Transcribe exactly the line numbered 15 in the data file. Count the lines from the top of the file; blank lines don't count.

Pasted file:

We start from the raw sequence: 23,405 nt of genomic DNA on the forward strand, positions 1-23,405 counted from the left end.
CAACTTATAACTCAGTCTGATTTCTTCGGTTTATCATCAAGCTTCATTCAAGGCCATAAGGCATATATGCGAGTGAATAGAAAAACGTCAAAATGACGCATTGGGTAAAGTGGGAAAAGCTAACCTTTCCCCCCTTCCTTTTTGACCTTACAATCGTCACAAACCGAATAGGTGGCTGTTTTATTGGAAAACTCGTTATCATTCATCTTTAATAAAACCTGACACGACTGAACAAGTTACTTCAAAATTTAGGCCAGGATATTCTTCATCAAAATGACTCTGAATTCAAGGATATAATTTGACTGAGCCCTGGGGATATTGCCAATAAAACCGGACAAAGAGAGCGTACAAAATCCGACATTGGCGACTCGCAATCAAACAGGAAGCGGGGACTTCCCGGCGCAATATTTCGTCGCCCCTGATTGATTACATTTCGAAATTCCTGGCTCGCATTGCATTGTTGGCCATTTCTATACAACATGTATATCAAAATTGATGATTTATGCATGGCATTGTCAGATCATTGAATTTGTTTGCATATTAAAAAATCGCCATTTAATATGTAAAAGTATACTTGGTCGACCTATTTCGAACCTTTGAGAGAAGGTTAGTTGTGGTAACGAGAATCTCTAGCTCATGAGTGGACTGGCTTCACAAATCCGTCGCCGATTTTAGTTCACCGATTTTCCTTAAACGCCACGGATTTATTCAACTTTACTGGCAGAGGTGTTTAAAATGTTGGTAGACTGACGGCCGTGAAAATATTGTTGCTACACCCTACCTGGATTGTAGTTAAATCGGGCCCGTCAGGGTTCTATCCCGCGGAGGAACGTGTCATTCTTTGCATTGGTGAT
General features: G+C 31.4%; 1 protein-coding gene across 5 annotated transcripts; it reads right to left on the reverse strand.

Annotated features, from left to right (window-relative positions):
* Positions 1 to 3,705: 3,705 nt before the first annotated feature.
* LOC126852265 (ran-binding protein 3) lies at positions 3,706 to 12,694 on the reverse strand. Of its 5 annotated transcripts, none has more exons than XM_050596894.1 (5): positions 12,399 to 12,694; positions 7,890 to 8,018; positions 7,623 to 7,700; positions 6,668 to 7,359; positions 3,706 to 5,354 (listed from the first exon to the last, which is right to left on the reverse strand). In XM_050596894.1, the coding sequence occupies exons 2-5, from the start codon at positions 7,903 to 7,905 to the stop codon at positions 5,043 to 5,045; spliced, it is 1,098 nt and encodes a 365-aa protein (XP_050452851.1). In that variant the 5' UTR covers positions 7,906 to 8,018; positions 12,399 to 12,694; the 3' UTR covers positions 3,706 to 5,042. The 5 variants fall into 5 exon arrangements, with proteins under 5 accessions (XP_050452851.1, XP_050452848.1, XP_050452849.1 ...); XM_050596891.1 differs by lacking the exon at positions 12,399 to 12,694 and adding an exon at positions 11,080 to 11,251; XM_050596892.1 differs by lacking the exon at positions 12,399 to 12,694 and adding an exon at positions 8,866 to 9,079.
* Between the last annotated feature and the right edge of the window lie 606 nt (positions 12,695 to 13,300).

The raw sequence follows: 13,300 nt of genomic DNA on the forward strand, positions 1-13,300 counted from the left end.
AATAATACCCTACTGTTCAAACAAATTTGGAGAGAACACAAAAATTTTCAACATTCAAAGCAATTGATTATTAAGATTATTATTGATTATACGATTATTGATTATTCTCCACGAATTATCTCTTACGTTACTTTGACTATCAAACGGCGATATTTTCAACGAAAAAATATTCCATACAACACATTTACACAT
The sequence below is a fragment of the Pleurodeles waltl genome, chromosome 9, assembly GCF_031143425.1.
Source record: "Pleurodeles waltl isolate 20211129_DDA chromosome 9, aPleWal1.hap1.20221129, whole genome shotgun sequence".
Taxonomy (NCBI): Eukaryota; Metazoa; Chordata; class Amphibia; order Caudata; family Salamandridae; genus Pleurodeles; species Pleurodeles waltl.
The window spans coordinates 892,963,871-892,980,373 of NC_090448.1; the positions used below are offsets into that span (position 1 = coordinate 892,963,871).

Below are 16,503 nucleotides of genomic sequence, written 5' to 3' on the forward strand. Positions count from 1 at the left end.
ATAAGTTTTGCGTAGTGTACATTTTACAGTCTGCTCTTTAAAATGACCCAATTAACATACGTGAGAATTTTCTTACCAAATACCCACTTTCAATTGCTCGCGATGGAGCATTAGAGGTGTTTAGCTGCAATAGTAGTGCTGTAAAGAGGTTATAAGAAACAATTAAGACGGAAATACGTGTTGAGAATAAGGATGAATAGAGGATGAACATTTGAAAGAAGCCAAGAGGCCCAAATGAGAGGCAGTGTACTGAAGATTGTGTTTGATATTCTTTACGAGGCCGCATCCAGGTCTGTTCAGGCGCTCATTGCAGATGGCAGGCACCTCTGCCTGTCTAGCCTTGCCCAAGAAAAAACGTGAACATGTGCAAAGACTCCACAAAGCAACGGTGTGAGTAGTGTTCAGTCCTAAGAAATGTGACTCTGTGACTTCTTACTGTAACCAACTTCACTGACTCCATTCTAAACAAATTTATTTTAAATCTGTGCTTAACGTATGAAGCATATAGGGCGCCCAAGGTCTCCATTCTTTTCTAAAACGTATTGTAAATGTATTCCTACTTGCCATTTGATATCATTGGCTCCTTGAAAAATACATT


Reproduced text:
ATAAGTTTTGCGTAGTGTACATTTTACAGTCTGCTCTTTAAAATGACCCAATTAACATACGTGAGAATTTTCTTACCAAATACCCACTTTCAATTGCTCGCGATGGAGCATTAGAGGTGTTTAGCTGCAATAGTAGTGCTGTAAAGAGGTTATAAGAAACAATTAAGACGGAAATACGTGTTGAGAATAAGGATGAATAGAGGATGAACATTTGAAAGAAGCCAAGAGGCCCAAATGAGAGGCAGTGTACTGAAGATTGTGTTTGATATTCTTTACGAGGCCGCATCCAGGTCTGTTCAGGCGCTCATTGCAGATGGCAGGCACCTCTGCCTGTCTAGCCTTGCCCAAGAAAAAACGTGAACATGTGCAAAGACTCCACAAAGCAACGGTGTGAGTAGTGTTCAGTCCTAAGAAATGTGACTCTGTGACTTCTTACTGTAACCAACTTCACTGACTCCATTCTAAACAAATTTATTTTAAATCTGTGCTTAACGTATGAAGCATATAGGGCGCCCAAGGTCTCCATTCTTTTCTAAAACGTATTGTAAATGTATTCCTACTTGCCATTTGATATCATTGGCTCCTTGAAAAATACATT